The first time that Germany implemented daylight savings time was from 1916 to 1918 during World War I. After the war, this measure for conserving energy didn’t seem necessary anymore and was immediately stopped after this two-year run. It was then reintroduced in 1940 – again, in the context of war. With the end of World War II, time zones became messy as the occupying powers didn’t follow common rules. Only in 1950, this chaos was resolved when the use of daylight savings time was ended.
It would take another 30 years until the topic was brought up again. Germany reimplemented daylight savings time in 1980, once again with the goal to conserve energy by making use of daylight more efficiently. With the sun setting later in the day during summer, turning on the light is not necessary as much.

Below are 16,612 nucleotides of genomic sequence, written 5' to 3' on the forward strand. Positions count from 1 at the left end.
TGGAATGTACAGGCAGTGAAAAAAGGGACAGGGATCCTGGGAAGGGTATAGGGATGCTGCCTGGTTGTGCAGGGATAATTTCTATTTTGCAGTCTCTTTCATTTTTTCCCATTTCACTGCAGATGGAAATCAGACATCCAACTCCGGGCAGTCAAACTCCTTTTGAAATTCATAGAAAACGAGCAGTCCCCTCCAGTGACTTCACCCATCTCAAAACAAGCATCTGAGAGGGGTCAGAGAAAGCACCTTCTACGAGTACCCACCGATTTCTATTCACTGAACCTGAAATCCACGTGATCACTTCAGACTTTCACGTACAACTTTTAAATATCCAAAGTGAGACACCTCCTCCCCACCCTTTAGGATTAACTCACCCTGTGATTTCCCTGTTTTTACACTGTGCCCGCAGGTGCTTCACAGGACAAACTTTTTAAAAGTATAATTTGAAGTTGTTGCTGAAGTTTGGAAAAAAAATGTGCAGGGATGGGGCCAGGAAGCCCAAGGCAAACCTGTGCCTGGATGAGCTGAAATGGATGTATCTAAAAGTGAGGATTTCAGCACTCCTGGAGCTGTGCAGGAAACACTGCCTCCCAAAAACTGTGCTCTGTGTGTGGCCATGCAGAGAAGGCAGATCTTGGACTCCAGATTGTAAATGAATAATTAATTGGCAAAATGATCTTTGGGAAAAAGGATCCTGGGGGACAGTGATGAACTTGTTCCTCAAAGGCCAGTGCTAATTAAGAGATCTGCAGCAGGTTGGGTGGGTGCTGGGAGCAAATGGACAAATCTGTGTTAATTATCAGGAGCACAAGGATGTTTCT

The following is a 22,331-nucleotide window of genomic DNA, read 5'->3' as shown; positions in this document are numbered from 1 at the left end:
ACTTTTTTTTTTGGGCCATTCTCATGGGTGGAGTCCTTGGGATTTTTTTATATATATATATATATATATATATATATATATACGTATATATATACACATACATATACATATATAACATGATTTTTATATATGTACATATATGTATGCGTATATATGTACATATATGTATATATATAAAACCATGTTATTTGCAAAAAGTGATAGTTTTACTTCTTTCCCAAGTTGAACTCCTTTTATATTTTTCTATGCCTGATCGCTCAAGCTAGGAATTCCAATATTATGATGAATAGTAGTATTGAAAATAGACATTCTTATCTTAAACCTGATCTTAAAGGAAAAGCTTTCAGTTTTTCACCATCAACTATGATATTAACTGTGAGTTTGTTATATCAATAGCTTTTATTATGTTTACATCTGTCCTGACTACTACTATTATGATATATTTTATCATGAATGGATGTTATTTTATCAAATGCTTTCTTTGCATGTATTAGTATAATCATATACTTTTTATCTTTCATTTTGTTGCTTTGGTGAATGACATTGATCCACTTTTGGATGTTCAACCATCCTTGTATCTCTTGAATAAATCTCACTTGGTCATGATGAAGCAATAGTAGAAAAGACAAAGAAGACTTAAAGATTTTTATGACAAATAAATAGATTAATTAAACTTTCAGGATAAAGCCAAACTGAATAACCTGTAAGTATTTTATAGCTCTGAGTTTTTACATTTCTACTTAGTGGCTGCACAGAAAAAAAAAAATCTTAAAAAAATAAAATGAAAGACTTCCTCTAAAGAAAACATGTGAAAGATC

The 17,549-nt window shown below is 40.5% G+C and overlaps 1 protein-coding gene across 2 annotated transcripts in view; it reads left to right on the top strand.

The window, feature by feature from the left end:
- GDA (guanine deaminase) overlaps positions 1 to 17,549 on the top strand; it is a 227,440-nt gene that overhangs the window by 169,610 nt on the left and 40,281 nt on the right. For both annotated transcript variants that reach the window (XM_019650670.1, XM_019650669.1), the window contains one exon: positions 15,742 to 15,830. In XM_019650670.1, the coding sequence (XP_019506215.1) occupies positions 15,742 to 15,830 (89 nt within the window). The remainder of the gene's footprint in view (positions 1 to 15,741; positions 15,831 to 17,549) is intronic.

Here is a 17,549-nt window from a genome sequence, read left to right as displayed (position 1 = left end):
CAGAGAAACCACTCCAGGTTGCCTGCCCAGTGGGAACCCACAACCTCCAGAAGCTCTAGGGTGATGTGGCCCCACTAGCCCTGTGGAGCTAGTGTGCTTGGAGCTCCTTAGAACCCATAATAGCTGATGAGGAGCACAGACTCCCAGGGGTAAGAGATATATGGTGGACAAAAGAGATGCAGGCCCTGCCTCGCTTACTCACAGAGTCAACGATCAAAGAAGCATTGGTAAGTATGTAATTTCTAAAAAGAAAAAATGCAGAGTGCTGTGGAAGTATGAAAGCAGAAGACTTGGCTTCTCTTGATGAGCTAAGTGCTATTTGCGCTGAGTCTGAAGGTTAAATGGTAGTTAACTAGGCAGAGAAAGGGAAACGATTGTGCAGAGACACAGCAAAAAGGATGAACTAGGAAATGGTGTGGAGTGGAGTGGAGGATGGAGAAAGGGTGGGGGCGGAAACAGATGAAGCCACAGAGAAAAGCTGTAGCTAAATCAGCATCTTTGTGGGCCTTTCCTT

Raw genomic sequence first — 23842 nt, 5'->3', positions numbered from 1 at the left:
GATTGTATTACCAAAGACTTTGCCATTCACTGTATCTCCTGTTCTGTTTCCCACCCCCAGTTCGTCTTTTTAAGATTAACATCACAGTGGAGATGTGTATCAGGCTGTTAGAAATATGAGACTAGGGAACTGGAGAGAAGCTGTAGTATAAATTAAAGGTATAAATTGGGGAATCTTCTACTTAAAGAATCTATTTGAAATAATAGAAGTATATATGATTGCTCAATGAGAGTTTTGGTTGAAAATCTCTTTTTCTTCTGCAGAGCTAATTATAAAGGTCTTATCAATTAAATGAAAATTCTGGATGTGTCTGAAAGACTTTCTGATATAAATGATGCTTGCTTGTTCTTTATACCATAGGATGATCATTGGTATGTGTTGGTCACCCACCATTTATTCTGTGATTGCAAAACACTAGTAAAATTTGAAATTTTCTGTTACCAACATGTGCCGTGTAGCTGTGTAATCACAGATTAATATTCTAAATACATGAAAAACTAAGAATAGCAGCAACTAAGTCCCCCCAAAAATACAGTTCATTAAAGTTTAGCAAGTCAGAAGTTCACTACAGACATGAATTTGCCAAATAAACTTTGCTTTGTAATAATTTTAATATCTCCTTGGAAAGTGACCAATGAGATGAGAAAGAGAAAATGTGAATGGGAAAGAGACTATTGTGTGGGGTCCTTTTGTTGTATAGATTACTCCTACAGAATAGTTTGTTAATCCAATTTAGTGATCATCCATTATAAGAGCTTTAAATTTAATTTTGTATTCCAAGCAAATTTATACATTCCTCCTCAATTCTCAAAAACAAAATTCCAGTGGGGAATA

The initial idea does not actually work out, however. Studies showed that, while people use less energy for light, they do start heating their homes earlier, which makes up for the conserved energy.
With all the mentioned points of disagreement and current events keeping the political world occupied, it’s unclear when – or if – a decision will be made about ending the use of daylight savings time in Germany. So for the time being, changing the clocks will be part of our routines twice a year.
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